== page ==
You can use anything to color, but the process is even more fun and relaxing when the tools are right for the job. These are available for different budgets and in a huge variety of colors. Of course, everything starts with the paper.

Using a high-quality paper will let you make the most of whatever media (what you use to color with) you choose. If you use regular printer paper, you may want to stick to using tools that won’t bleed like pencils or gel pens. Thicker, white cardstock or even printable artist-quality paper will be easier to work with and make the colors pop.

Here’s what to look for when you’re selecting tools for coloring: 

  • Colored pencils

Pencils are the most accessible tool that many people will already have in their home. Any brand will work well for most paper types and are easy to use. Lower cost pencils are often harder than even budget art pencils, so look out for artist pencils that have a softcore. These will break less and can be blended to achieve unique results and an even wider color range.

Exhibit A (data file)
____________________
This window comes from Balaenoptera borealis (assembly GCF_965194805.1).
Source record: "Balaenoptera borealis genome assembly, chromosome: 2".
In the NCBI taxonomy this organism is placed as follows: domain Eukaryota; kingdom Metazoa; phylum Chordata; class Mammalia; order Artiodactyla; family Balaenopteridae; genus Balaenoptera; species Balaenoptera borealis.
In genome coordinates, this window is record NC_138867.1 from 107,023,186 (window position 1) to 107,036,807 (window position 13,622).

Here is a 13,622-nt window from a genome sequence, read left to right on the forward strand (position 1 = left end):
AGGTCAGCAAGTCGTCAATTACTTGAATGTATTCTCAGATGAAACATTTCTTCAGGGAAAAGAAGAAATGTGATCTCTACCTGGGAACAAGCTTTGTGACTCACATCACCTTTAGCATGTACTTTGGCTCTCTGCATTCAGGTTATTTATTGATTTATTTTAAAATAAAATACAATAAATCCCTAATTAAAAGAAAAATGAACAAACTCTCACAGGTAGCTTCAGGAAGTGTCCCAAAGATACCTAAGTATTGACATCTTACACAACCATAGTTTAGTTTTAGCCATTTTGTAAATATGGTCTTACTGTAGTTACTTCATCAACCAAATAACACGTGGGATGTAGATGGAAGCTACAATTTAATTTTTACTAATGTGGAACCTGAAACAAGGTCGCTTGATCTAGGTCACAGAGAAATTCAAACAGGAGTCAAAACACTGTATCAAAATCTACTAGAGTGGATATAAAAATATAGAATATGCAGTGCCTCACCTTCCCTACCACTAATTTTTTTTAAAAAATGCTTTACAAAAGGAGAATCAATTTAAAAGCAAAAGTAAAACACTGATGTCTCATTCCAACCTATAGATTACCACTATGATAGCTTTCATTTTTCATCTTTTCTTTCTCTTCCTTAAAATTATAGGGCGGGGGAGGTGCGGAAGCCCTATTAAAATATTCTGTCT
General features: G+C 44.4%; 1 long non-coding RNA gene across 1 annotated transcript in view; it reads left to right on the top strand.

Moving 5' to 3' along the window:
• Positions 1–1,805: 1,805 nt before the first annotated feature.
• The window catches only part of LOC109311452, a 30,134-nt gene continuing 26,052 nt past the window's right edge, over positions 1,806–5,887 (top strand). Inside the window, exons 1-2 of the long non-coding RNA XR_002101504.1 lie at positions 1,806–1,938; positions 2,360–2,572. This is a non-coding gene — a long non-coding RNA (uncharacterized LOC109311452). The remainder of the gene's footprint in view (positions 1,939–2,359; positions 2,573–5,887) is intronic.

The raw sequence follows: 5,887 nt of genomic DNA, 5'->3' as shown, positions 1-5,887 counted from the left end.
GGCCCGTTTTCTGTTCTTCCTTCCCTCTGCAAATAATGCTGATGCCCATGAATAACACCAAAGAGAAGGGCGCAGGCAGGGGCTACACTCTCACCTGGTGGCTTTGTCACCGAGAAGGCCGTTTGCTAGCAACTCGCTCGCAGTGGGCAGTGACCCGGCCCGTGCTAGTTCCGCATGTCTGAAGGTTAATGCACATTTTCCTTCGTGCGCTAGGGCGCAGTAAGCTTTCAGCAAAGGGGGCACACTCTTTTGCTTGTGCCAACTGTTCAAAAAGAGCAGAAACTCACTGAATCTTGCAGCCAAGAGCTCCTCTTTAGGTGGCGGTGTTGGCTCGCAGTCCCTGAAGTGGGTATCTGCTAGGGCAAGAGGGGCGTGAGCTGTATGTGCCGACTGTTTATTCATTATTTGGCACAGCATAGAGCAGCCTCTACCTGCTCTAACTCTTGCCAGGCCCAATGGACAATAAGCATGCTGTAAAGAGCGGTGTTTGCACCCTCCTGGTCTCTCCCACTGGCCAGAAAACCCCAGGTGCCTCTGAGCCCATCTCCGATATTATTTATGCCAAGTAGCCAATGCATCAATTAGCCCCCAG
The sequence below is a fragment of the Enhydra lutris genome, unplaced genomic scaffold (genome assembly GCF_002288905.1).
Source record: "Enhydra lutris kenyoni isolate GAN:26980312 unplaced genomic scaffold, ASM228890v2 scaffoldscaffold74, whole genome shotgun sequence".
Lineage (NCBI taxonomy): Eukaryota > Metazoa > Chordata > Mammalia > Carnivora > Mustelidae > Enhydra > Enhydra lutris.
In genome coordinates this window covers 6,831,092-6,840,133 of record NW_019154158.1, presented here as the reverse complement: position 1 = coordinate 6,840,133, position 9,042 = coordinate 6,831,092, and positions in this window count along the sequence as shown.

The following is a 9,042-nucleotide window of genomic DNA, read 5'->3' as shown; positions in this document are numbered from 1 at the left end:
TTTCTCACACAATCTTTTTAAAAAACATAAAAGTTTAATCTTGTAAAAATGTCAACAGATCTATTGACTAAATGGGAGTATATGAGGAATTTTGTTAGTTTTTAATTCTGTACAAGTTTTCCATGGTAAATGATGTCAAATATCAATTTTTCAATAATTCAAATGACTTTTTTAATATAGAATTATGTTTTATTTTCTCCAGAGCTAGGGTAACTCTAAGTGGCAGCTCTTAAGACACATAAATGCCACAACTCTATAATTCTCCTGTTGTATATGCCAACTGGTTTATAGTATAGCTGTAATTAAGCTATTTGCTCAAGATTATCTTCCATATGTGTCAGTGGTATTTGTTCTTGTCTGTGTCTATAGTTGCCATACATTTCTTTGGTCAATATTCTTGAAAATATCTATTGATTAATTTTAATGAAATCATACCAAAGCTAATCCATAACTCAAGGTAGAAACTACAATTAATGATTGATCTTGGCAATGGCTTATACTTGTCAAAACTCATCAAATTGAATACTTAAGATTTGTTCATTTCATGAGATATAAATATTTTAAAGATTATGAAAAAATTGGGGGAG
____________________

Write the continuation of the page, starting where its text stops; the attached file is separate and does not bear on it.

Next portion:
• Gel pens

Gel pens require more patience to use single they have fine tips, but they’re available in thousands of colors and interesting finishes that other tools don’t have available like glitter and metallic shades. These pens are made for writing, so they usually won’t bleed through even regular printer paper. You’d be surprised to learn that you can often blend the colors prior to the pen drying!

  • Alcohol markers

These markers are blendable and can be applied in layers to build color depth. Many alcohol-based markers are dual-tipped so they have a fine tip and a wide tip for larger spaces of color. These are wet, however, so they bleed through paper unless you select a thicker paper made for wet media.

  • Water-based markers

These markers are easy to find and include basic Crayola markers, though professional varieties exist. The colors are saturated, but they’ll bleed through most paper. Water-based markers can be blended but this is more difficult, and paper can be damaged by the moisture.

  • Watercolor pencils

Watercolor pencils are as easy to use as colored pencils but can be blended using water. Colors can be blended or tapered in a soft gradient to create dynamic effects in your coloring. Since you’ll be using water, select a higher quality paper that can handle extra moisture. Cotton or printable art paper is great for watercolor pencils.